Eugene Science Center (formerly called Science Factory) is in Eugene, Oregon, home of the University of Oregon. It’s a fun science museum with lots of hands-on activities, and an excellent planetarium.
The current featured exhibit, Sun, Earth, and Universe would appeal to all ages. Permanent exhibits include the Discovery Room with display cases and an ‘engineering station’, the Tot Spot for ages 5 and under, and the Main Hall exhibits which include everything from brain teasers to opportunities to learn about the human body, from environmental science to experiments with motion.
I’ve clustered the exhibits by general theme – they’re not necessarily grouped together this way in the museum space.
Experiments with Motion
These are all interactive, large motor experiences, which kids like my 8 year old boy will gleefully play over and over again! And as they play, they are learning some fundamentals about gravity, force, and other scientific principles.
There’s a Bernoulli blower, where fans create columns of air that you can float a beach ball on. The infrared camera is fun to move around in front of and notice the heat patterns in your body. With the pendulums, when you give this a spin, you see all the different pendulums sway back and forth in response to the movement. In racing the downhill racers, kids observe how weight and shape affect speed on the hill. I really liked the giant Archimedes screw which lifted balls up the inclined plane from the bucket at the bottom up to the top. We haven’t seen this elsewhere and it was fun to play with. Lots of science museums and children’s museums have ball walls (as they should – these are GREAT for teaching engineering process of design, test, tweak) and this is a good one, plus it has the added bonus of having a mechanism for launching the ball – you put it in the tube, and a fan pushes it to the top, where it tumbles down, then enters the top of the ball wall in an unpredictable location.
The Recyclotron was a fun interactive kinetic sculpture, where as balls roll down, at three points (red light, yellow light, green light) you can press a button to tell the switch whether to sort the ball toward the trash or toward the recycling. The interpretive sign recommends making environmentally sound choices about resources from the Earth. Of course when you’re actually pressing the buttons, it’s fun to test out all the options.
Another fun motion experience is the Gravitram, a kinetic sculpture. Once you turn it on, it just runs and you observe as it lifts the balls to the top and they roll down multiple pathways. These are always fun to watch.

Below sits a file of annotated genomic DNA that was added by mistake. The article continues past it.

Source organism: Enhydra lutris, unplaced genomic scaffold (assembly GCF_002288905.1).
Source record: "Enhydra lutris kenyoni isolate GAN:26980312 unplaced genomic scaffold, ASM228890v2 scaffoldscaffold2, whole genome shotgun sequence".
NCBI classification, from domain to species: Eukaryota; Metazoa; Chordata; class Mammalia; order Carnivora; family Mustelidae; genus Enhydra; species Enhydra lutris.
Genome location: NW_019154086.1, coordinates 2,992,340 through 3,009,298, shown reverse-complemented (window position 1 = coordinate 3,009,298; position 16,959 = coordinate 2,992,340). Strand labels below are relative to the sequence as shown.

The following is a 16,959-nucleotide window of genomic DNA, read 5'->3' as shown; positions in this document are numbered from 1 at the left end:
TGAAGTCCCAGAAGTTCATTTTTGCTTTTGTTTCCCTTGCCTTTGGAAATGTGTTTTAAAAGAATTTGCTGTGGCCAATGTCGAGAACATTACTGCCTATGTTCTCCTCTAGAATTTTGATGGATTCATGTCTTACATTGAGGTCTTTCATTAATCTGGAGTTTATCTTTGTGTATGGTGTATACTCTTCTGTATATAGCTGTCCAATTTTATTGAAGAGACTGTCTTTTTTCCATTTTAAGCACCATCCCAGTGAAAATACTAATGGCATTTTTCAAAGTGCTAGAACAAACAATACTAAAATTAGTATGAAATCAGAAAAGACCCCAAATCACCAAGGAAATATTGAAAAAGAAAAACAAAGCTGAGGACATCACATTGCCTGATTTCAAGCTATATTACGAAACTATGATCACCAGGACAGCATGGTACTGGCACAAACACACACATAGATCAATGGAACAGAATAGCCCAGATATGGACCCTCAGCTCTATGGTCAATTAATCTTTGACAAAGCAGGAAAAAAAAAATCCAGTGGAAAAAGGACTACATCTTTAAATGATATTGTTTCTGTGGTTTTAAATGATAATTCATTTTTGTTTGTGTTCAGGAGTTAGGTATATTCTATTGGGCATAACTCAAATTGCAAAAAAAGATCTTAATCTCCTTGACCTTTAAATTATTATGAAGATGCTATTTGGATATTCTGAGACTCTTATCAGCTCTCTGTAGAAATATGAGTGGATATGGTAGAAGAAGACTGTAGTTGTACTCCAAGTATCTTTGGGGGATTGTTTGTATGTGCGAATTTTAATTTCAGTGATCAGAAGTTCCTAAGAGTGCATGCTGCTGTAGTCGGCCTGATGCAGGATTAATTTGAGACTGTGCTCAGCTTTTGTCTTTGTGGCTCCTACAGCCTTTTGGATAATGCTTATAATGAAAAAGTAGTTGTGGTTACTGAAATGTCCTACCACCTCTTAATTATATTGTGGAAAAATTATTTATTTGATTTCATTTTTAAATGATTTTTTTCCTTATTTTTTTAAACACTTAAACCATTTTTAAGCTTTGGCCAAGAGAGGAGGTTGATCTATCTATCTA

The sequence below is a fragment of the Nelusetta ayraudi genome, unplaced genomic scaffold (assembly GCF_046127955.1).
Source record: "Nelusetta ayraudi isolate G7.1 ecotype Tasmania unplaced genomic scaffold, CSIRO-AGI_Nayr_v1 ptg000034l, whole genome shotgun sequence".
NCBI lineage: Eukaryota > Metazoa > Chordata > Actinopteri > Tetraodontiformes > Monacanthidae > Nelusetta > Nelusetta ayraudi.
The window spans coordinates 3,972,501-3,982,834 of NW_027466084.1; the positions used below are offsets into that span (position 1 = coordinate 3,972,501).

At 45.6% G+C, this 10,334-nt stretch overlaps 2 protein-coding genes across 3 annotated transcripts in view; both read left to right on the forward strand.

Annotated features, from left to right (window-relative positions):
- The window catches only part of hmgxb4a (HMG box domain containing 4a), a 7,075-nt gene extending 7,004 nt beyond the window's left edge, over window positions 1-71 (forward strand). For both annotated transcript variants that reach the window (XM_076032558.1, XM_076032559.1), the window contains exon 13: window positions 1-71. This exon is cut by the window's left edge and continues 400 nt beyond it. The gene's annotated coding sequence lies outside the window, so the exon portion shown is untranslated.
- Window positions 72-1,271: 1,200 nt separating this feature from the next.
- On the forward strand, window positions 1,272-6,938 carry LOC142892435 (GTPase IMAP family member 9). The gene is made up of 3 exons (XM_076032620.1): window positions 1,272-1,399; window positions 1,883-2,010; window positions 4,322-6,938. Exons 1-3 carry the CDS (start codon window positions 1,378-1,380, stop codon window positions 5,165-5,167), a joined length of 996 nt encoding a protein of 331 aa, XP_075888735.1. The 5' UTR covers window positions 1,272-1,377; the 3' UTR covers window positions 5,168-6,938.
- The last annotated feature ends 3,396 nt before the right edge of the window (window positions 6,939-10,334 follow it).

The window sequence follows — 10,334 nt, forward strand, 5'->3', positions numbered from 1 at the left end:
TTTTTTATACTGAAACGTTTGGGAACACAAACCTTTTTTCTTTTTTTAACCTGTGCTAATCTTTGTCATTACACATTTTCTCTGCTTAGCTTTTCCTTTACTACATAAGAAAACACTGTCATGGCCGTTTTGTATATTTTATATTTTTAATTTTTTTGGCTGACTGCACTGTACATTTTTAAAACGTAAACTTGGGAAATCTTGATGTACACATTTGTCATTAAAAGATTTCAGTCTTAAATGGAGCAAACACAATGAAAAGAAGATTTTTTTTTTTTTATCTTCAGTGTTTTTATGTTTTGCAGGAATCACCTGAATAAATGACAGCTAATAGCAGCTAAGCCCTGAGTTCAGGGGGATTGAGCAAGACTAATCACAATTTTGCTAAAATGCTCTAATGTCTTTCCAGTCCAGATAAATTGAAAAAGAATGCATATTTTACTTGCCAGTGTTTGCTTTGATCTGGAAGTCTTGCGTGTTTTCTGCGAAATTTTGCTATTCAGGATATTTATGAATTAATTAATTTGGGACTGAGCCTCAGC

Learning about the Human Body
They had concussion goggles you could wear that were supposed to simulate the visual distortion you may experience after a concussion (they didn’t do much for me…), a brain puzzle to piece together, models of muscles to explore. There was a chin-up challenge and a high jump challenge.
There was a fun pinball machine style exhibit which simulated the sun launching photons at solar cells to create electricity. It’s basically pinball, so super fun for my son.
The water filtration demo was educational, but less exciting. I really liked the wind turbines exhibit, where you had a choice of five different shapes of blades for your wind turbine, and there were two rotors side by side that you could attach the blades to, then run the fan to make wind, and see which design spun more quickly (i.e. was more efficient at capturing the wind energy.) Some would barely spin, others were very responsive. In an exhibit called Landscapes and Watersheds, which is reminiscent of one at Mobius Science Center in Spokane, you could sculpt sand into mountains and valleys, then when you held your hand over it, a sensor would follow where your hand was, and pour over that area blue light to represent water or red light to represent lava. This exhibit is still in development, and visitors couldn’t quite figure out how to make it work well for them. (The Kinect sensor has a “sweet spot” where for some people they need to float their hand near the sand, and those with bigger hands need to be nearer the sensor – it’s tricky to find the right spot.)
They had pieces from the Nano exhibit from NISE Net. This exhibit is designed to teach about nanotechnology. I have seen this exhibit elsewhere (including Palouse in Pullman), and although kids enjoy exploring the activities in the exhibit, personally I think the most kids takeaway from it is “nano means very small.” They only had some of the exhibit out on the floor.
They had a collection of brain teasers to try out. These are for the tween to adult crowd.
This was for the 5 and under crowd. The plus side: LOTS of fun hands-on activities with lots of replay value that would make it worth coming again and again with your little one. The downside: too much in a small space – hard to move around, and it felt cluttery. It would help to have a bigger space or less stuff.
They’ve got a puppet zone, Duplos, magnetic gears, blocks, puzzles, books, a well-loved train table, a ship to play inside, plastic stepping stones, and some random toys. And they had this gear track.